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Underage binge drinking in decline

Great news this week, with a new study on Australian drinking patterns finding that the number of underage teens who are binge drinking has decreased by half in 13 years, and the number of young abstainers has more than doubled.

Understanding recent trends in Australian alcohol consumption draws insights from five waves of the Australian Institute of Health and Welfare’s (AIHW) National Drug Strategy Household Survey (2001 to 2013) involving more than 120,000 respondents.

The AIHW survey has been conducted by Roy Morgan Research every few years since the mid-80s, and it provides a large quantity of rich data which examines alcohol, tobacco and illicit drug use in Australia.

This latest report from the Foundation for Alcohol  Research and Education (FARE) breaks down the AIHW’s population wide findings by a range of demographic factors such as age, gender, location, socioeconomic status, and cultural background in order to provide a more complete picture of what’s going on.

It found that the rates of heavy drinking have remained stable among young adults (18-29 year olds). Of concern, Australia’s older population (those aged 30 and over) have actually increased their alcohol intake, putting them at greater risk of short and long term harm.

But it’s the youngest cohort of Aussies aged between 14 and 17 who have shown the most encouraging trend.

Young people have sharply reduced their drinking over the last decade. In particular Australian teenagers are drinking less alcohol and in less risky quantities – welcome news for those working in the public health, education and emergency services sectors.

In 2001 ten per cent of 14 to 17 year olds surveyed reported drinking 20 or more standard drinks in a session at least once in the last 12 months. And 41.8 per cent had consumed five or more standard drinks on an occasion.

This is twice the rate seen in the current 2013 survey data.

Now only 5.1 per cent of Australians aged 14 to 17 report binge drinking on 20 or more standard drinks and 19.8 per cent have consumed five or more drinks in an occasion.

This dramatic decline in underage binge drinking is due, at least in part, to the growing number of young people who are avoiding alcohol altogether.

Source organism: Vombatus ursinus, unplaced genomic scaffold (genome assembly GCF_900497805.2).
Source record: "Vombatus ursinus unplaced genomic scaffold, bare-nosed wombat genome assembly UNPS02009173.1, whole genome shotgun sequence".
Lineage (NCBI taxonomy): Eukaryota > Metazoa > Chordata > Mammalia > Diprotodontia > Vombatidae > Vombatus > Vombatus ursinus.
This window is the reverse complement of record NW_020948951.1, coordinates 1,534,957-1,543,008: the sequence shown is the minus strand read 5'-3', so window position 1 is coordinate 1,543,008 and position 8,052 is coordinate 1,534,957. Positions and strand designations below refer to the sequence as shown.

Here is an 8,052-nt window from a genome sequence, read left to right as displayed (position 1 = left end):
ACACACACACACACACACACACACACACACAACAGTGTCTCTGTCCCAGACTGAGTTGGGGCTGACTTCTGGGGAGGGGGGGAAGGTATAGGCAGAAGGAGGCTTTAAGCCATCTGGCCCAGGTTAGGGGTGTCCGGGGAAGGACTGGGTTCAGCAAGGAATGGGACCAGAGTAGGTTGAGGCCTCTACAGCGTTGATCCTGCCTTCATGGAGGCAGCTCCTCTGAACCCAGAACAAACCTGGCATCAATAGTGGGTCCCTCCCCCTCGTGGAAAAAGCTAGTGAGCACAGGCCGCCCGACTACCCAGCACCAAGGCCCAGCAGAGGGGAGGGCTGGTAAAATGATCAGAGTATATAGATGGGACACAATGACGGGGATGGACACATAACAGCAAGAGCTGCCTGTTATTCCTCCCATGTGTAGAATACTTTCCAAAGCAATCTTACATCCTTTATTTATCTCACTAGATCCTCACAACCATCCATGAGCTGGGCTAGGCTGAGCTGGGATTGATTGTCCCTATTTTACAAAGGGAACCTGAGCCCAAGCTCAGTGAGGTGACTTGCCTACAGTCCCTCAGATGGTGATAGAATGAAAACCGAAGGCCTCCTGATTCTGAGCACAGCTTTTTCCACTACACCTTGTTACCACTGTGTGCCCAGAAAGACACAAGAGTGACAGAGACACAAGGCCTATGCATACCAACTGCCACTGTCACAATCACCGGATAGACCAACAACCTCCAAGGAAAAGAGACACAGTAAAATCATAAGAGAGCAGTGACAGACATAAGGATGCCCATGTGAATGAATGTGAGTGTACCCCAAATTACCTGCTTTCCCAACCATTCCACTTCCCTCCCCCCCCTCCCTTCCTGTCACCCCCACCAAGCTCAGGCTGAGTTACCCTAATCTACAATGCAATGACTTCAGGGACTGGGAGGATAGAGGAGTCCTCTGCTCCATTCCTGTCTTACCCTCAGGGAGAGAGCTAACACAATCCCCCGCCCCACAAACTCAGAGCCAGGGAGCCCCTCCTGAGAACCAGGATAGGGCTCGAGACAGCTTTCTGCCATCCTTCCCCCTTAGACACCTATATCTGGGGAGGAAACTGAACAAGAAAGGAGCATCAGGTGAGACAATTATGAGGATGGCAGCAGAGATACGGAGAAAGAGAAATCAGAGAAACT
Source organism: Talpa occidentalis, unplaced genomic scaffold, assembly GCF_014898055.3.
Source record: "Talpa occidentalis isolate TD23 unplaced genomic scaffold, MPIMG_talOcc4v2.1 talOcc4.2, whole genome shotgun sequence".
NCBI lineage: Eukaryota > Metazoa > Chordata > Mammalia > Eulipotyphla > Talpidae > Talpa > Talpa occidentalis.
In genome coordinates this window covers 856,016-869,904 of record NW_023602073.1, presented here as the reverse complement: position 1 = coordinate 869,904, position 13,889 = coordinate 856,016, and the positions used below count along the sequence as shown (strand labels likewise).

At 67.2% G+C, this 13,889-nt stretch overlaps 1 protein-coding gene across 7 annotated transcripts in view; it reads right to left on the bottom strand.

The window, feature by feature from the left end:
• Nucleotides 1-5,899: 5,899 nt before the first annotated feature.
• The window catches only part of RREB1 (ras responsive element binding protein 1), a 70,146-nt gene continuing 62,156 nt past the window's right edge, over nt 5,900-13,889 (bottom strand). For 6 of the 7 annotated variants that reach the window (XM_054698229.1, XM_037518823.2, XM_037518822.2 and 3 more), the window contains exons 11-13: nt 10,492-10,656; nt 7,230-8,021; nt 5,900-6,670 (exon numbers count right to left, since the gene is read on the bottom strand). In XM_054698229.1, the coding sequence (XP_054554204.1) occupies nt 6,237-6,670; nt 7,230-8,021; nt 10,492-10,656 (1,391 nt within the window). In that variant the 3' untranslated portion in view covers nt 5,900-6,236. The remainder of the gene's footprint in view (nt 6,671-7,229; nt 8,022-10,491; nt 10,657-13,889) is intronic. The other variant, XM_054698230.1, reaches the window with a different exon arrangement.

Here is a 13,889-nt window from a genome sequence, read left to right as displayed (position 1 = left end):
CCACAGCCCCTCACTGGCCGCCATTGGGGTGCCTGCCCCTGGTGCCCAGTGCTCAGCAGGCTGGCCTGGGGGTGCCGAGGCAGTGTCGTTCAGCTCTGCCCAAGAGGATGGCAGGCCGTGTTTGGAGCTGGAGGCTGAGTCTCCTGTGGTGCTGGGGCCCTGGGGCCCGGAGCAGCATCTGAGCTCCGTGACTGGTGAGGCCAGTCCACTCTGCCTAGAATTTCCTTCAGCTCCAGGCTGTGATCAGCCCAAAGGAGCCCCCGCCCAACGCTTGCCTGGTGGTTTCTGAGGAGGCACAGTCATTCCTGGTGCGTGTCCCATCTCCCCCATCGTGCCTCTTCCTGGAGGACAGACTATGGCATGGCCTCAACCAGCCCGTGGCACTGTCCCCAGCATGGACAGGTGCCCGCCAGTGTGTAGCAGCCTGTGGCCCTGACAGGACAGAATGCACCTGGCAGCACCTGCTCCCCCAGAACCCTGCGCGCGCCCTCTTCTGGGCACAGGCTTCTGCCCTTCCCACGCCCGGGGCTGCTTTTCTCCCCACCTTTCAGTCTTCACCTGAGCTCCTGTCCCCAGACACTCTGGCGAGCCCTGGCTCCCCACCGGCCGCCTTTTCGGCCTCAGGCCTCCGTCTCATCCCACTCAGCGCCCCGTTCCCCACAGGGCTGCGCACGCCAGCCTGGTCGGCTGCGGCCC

More than half (57.3 per cent) of Australians aged between 14 and 17 abstain from drinking alcohol, compared to just 28 per cent in 2001.

 

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The decline in underage drinking in Australia is in line with worldwide trends. Similar patterns have been seen in the United Kingdom, Sweden and New Zealand.

FARE Chief Executive Michael Thorn was encouraged by the findings, noting that these patterns of behaviour will significantly improve the health of young Australians.

“There is no level of safe drinking for those aged under 18, as alcohol can damage the developing brain, so it is extremely pleasing to see such a positive and significant shift in young people’s drinking patterns,” Mr Thorn said.

There are a number of theories behind why we’re seeing less underage drinking. A shift towards socialising activities which don’t revolve around alcohol, along with a growing focus on healthy living may have contributed to the decline.

But, as Mr Thorn notes, the role played by the public health sector should definitely not be underestimated.

“By raising the awareness of alcohol harms, by supporting the introduction of secondary supply laws and by better informing and empowering parents that it’s important that they say ‘no’ to providing alcohol to their children, organisations such as FARE and the public health sector have undoubtedly created an environment conducive to the positive change we are now witnessing,” Mr Thorn said.

“Young people are leading the way in changing Australia’s relationship with alcohol. It is important that Australian governments at all levels continue to work together to ensure that this positive momentum continues. Just as importantly, we must continue to focus our attention on those groups of Australians that this study has identified as still drinking at risky levels,” Mr Thorn said.

Amy Smith

Amy Smith

Amy Smith is a Communications Officer at the Foundation for Alcohol Research and Education (FARE).

3 comments

  • Isn’t this great evidence that public health approaches such as restricting availability, good education, early intervention and enhancing communication about alcohol by parents, teachers, youth workers, health professionals and others (aided by giving them good evidenced based information) is working.

  • Isn’t this great evidence that the public health approaches such as restricting availability, banning advertising, and raising taxes are patently false solutions? Over the same 13 year period, we’ve seen an explosion in licensed establishments; ongoing price competition; and our TV’s, radio’s and newspapers are full of alcohol ads.

  • Excellent news. I put this down to a mix of advertising falling off AND the rise of social media – who needs booze when there is healthy internet socialising? Just my thoughts 🙂

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